The Economist magazine held up in “post-war” Sri Lanka?

Victory’s Rotten Fruits appears in the print edition of the most recent Economist.

This is an email I got this morning from a friend and subscriber to the mag in SL.

This week’s Economist has apparently (as per Vijitha Yapa – to whom I pay a bloody 11,000 bucks for the magazine) been “held up” at Customs. This is the 4th issue that has been held up…reckon this is the reason? Are we moving (already moved?) towards a state where we are going to be cut off from the world in terms of information (much like the Chinese chaps’ paranoia on websites????)

The manic inanity of Customs Officials, obviously in fear of or instructed by higher authorities to censor opinion inconvenient to the incumbents in power shows disturbing signs of growing. Last year, only public outcry and the threat of legal action was able to secure the release of a book by a respected academic, also held up at Customs for no discernible reason along with other publications. Prof. Rohan Samarajiva from Lirneasia writing on this issue last year may have nailed it,

Copies have not been confiscated. They are just reading them page by page, every copy, not knowing that they are identical copies. Poor customs officials. My heart goes out to them.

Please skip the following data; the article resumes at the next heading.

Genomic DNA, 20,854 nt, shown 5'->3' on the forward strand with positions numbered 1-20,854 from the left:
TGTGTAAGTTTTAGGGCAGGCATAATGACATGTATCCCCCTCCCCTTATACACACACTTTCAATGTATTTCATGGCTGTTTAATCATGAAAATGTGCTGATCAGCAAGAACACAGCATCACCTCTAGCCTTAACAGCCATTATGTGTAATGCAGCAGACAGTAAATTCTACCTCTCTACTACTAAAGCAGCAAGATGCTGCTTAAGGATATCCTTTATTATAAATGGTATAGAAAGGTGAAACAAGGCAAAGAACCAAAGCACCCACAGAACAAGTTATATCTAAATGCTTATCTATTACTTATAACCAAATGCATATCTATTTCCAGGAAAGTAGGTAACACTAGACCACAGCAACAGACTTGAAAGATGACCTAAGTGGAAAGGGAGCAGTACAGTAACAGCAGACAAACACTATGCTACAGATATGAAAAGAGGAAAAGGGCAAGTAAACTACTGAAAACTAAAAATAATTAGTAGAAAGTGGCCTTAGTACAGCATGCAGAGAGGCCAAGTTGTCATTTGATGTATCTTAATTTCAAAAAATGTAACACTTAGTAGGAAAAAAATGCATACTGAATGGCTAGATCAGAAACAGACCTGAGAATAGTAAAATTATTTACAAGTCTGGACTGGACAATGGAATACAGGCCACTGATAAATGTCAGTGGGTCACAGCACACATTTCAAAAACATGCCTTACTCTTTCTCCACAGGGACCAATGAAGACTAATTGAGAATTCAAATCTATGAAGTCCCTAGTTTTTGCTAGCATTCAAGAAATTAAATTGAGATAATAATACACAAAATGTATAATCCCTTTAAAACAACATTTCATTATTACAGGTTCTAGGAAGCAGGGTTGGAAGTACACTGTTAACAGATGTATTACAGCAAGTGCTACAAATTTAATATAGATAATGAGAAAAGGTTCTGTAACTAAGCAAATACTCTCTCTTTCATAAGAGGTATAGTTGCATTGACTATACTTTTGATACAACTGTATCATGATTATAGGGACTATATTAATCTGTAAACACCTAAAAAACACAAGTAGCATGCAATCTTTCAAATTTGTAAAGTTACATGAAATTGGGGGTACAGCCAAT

The free flow of ideas in post-war Sri Lanka is shaping up quite nicely don’t you think?

Update – 15 June 2009

Gawker pointed to this blog post on its home page and through a story featured on the website today.

Gawker on censoring the Economist in Sri Lanka

Click above for large image or click here for the Gawker story as a PDF.

4 thoughts on “The Economist magazine held up in “post-war” Sri Lanka?

  1. This should open the eyes of the naive idealists who thuoght the government winning the war will win the Sri Lankan people back the rights they willingly and happily suspended while the war was being waged. Did these people really expect a government that gets hooked on tyranny to give it up after a fixed period? If so, think again!

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